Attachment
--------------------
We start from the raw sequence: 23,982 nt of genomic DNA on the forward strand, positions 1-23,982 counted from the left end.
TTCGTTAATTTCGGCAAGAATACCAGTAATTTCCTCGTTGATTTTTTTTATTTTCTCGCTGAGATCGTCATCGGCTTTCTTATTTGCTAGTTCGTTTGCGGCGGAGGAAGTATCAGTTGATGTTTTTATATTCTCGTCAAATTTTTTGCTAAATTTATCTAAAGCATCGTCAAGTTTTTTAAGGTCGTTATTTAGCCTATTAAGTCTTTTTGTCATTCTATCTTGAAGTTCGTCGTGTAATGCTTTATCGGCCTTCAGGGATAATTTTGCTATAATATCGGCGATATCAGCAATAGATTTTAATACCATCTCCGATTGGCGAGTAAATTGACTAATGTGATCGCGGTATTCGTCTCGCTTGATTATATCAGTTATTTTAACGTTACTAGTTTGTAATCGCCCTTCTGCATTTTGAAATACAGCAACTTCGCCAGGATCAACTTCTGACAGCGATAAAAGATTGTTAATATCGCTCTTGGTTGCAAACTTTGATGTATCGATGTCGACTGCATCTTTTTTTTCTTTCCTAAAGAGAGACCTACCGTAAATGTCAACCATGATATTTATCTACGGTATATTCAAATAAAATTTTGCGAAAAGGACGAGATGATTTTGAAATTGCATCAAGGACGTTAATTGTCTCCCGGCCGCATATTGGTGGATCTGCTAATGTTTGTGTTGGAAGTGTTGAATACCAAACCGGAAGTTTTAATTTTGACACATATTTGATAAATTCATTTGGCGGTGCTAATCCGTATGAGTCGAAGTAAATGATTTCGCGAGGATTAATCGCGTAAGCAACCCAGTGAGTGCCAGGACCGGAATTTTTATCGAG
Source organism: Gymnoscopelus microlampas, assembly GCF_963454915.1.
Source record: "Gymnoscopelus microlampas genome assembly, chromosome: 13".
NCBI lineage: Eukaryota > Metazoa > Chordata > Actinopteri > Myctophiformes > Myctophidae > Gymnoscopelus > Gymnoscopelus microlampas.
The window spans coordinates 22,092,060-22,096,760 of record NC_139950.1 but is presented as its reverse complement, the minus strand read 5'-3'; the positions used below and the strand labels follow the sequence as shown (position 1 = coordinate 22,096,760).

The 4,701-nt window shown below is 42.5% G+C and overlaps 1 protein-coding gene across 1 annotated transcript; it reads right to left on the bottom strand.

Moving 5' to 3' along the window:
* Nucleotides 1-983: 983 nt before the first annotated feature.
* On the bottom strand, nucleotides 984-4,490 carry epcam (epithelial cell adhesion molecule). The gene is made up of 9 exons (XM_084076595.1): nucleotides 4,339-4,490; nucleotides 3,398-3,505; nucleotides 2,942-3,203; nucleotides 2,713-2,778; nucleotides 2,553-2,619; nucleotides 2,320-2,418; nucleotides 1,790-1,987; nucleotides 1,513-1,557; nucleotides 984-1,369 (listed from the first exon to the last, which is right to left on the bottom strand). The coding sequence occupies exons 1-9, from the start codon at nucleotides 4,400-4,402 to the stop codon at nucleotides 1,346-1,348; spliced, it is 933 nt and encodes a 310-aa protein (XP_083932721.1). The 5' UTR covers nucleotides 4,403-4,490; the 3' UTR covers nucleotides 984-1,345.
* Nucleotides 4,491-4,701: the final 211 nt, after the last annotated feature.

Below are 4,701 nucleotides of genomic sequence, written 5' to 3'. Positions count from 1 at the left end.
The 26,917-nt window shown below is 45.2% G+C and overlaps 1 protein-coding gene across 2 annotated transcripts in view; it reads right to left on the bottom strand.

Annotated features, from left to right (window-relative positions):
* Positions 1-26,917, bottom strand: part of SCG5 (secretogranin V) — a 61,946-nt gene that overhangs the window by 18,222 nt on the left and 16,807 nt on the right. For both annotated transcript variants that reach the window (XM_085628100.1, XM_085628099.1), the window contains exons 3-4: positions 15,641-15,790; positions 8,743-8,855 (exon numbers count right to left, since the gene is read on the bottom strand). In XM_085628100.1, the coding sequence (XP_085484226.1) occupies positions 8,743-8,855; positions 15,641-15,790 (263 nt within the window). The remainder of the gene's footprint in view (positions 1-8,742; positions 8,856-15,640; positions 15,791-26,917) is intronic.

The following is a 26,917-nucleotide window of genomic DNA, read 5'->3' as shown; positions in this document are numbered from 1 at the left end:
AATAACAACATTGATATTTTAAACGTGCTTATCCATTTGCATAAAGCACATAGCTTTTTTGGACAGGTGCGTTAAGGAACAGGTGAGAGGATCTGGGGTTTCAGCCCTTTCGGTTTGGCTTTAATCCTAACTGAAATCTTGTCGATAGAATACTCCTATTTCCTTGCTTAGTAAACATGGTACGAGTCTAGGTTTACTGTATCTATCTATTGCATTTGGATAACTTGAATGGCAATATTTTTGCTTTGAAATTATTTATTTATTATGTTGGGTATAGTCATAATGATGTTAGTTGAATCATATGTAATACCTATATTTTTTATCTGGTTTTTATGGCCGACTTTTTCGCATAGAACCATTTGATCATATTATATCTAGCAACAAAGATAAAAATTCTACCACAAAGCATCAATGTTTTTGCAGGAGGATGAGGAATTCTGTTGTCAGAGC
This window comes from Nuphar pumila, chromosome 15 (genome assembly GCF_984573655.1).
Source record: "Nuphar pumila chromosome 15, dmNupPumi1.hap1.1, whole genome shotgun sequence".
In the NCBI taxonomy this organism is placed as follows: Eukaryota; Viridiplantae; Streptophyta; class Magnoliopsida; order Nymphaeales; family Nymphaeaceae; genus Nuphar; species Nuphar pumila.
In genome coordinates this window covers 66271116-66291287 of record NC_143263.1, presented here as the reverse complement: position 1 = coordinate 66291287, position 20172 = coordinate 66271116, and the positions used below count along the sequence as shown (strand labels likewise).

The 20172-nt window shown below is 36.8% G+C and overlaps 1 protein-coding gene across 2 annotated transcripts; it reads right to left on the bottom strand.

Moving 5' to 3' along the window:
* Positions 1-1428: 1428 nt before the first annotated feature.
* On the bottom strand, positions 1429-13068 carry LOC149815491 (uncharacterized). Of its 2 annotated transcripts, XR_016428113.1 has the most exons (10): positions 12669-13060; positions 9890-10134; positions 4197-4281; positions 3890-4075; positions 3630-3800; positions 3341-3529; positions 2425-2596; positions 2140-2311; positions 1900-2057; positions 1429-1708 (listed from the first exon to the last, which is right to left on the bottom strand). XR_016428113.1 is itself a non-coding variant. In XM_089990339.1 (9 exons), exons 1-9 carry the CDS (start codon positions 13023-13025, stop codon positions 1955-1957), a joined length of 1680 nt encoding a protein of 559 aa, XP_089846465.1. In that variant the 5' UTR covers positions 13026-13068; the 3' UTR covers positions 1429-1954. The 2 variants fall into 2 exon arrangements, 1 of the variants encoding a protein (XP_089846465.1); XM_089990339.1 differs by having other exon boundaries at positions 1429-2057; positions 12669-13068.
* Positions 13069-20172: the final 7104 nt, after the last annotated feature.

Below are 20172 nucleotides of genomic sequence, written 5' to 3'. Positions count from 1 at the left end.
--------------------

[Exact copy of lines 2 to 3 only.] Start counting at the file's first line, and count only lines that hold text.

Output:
TTCGTTAATTTCGGCAAGAATACCAGTAATTTCCTCGTTGATTTTTTTTATTTTCTCGCTGAGATCGTCATCGGCTTTCTTATTTGCTAGTTCGTTTGCGGCGGAGGAAGTATCAGTTGATGTTTTTATATTCTCGTCAAATTTTTTGCTAAATTTATCTAAAGCATCGTCAAGTTTTTTAAGGTCGTTATTTAGCCTATTAAGTCTTTTTGTCATTCTATCTTGAAGTTCGTCGTGTAATGCTTTATCGGCCTTCAGGGATAATTTTGCTATAATATCGGCGATATCAGCAATAGATTTTAATACCATCTCCGATTGGCGAGTAAATTGACTAATGTGATCGCGGTATTCGTCTCGCTTGATTATATCAGTTATTTTAACGTTACTAGTTTGTAATCGCCCTTCTGCATTTTGAAATACAGCAACTTCGCCAGGATCAACTTCTGACAGCGATAAAAGATTGTTAATATCGCTCTTGGTTGCAAACTTTGATGTATCGATGTCGACTGCATCTTTTTTTTCTTTCCTAAAGAGAGACCTACCGTAAATGTCAACCATGATATTTATCTACGGTATATTCAAATAAAATTTTGCGAAAAGGACGAGATGATTTTGAAATTGCATCAAGGACGTTAATTGTCTCCCGGCCGCATATTGGTGGATCTGCTAATGTTTGTGTTGGAAGTGTTGAATACCAAACCGGAAGTTTTAATTTTGACACATATTTGATAAATTCATTTGGCGGTGCTAATCCGTATGAGTCGAAGTAAATGATTTCGCGAGGATTAATCGCGTAAGCAACCCAGTGAGTGCCAGGACCGGAATTTTTATCGAG
Source organism: Gymnoscopelus microlampas, assembly GCF_963454915.1.